Researchers found having a large social network is linked living longer. The quality of friendships also helps keep us alive.

Helping and caring for others also helps longevity.

Read books

Although reading is sedentary and solitary, frequent reading has been linked to longer, healthier life. A Yale study of 3,600 over-50s found that reading increased longevity by almost two years; readers of books outlived readers of newspapers and magazines. While those who read for more than 3.5 hours a week lived longest, the researchers said “30 minutes a day was still beneficial”.

Also, every expert seems to recommend reading as a means of getting to sleep.

Keep learning

Brains knowledge ability works equally well in both young and old age.

What matters for the brain, in not youth or age, but learning new things.

The brain loves novelty: crafts, games, even cooking from a new recipe, all trigger the creation of neuron.

The more complex and more difficult the new activity is, the greater the rewards. Choose something that also involves social interaction and a bit of movement, such as singing. Best of all, try learning complex new dance moves.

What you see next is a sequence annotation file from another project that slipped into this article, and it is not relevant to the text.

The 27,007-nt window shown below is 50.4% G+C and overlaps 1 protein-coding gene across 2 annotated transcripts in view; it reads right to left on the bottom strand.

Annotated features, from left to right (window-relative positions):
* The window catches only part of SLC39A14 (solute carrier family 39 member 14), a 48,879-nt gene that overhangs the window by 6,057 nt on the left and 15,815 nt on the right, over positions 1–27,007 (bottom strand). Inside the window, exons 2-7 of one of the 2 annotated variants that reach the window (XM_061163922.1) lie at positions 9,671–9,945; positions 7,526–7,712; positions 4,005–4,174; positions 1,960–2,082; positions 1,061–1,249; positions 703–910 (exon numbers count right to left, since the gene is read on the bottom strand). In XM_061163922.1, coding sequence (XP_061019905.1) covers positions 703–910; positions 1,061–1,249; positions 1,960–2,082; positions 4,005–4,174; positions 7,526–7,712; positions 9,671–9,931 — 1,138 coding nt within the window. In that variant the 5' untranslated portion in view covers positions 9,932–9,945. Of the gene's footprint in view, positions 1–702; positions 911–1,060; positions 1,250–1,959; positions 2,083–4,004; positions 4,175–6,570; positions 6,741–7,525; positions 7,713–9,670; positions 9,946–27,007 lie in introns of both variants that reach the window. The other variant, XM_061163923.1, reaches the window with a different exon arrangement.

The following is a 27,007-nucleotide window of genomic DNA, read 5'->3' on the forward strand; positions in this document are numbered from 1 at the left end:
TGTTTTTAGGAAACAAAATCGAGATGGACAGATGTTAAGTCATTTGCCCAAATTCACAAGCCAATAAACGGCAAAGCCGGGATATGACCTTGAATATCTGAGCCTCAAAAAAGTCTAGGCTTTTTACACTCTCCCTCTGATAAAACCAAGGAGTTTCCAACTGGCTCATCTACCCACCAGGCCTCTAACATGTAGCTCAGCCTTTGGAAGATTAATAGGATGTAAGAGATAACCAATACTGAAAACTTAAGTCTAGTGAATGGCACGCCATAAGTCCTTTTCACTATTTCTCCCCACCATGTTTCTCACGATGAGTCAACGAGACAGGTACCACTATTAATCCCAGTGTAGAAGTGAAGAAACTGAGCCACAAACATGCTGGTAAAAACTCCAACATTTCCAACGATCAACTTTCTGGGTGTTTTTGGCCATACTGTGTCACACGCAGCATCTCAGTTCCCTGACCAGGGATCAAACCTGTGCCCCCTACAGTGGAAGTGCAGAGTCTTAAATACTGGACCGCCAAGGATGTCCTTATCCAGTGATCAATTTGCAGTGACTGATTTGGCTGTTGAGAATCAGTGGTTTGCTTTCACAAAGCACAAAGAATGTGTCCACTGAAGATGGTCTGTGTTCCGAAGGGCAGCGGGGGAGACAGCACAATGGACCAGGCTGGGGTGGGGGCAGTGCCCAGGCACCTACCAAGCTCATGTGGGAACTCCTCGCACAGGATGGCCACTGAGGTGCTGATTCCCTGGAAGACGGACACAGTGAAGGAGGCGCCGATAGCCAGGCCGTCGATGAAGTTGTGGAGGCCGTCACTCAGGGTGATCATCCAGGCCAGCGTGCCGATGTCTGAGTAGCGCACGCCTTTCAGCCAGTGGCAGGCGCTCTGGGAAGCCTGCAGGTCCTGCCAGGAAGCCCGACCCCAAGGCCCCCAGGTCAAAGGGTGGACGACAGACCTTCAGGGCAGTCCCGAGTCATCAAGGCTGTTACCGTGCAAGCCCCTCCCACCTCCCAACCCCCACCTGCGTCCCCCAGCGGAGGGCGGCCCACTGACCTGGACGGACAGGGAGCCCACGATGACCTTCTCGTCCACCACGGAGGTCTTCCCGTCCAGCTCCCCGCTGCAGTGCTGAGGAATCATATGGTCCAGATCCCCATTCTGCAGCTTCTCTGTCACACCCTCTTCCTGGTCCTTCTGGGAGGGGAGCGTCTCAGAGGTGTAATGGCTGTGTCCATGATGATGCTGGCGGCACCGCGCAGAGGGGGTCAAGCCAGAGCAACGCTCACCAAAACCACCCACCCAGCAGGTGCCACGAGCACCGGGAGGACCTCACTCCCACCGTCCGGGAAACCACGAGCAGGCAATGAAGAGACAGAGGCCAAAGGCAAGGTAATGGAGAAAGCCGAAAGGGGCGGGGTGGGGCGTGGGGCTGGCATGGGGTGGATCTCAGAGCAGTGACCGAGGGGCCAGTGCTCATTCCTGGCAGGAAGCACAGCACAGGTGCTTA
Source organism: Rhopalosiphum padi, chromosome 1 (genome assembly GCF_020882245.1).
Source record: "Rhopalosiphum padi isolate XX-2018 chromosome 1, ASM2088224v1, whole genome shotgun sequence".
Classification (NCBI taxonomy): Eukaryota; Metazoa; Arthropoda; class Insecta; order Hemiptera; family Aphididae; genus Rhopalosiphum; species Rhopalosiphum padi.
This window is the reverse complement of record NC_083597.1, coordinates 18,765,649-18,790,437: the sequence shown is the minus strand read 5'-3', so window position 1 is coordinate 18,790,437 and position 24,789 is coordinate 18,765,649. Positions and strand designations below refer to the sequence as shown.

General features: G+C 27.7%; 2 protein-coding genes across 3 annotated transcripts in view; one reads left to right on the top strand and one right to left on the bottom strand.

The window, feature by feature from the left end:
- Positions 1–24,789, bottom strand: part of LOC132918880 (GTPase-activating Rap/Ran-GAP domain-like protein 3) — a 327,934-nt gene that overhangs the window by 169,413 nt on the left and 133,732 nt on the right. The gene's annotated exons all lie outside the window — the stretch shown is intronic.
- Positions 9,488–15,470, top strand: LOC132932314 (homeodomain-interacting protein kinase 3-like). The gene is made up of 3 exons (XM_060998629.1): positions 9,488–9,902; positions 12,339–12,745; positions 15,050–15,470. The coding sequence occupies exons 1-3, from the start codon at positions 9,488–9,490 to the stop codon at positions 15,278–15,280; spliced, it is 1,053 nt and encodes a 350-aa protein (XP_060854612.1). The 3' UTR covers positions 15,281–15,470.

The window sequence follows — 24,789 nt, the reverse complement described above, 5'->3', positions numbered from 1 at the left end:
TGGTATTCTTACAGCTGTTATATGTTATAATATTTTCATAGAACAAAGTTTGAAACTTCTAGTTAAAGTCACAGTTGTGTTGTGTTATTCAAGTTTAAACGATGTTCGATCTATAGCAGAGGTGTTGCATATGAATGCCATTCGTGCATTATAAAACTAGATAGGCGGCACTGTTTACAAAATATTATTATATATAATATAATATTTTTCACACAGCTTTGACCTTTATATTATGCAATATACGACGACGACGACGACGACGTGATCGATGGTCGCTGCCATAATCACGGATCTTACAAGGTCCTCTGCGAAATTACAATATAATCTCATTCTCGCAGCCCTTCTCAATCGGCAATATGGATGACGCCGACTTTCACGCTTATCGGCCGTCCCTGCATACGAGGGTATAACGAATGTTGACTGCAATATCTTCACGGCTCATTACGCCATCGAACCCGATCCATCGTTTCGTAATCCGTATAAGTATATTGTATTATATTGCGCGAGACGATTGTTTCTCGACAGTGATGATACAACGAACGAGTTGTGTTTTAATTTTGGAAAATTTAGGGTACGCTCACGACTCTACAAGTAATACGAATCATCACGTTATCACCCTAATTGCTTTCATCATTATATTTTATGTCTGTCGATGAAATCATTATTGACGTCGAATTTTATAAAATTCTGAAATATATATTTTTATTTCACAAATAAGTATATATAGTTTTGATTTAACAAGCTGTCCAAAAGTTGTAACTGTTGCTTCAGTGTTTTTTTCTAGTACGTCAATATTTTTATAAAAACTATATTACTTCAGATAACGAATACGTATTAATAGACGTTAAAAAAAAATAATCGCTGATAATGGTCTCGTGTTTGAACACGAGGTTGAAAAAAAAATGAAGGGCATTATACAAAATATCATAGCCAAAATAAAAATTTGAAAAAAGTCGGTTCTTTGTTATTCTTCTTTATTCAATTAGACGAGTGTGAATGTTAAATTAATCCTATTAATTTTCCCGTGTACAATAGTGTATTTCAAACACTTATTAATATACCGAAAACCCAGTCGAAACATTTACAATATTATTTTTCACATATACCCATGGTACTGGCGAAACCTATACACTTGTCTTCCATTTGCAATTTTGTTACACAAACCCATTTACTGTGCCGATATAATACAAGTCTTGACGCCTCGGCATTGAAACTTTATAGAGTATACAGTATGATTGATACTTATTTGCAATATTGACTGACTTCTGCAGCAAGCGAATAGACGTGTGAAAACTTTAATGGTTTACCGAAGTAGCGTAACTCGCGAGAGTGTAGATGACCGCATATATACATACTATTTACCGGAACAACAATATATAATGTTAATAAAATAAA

Take a nap

Several studies have found that nappers have better attention and focus, better memory and better non-verbal reasoning. Oddly, nappers also appear to sleep better at night. But the key is to keep the nap short (about 30 minutes).


Meditation reduces stress and promote empathy, and regular practitioners seem not to lose grey matter, or suffer reduced concentration, as they age. Just 15 minutes a day is enough to help. Can’t spare 15 minutes? Take a few moments to focus on your breath or your surroundings to promote a feeling of calm.

Four legs good … having a dog has health benefits.
Four legs good … having a dog has health benefits. Photograph: Getty Images/Maskot

Walk a dog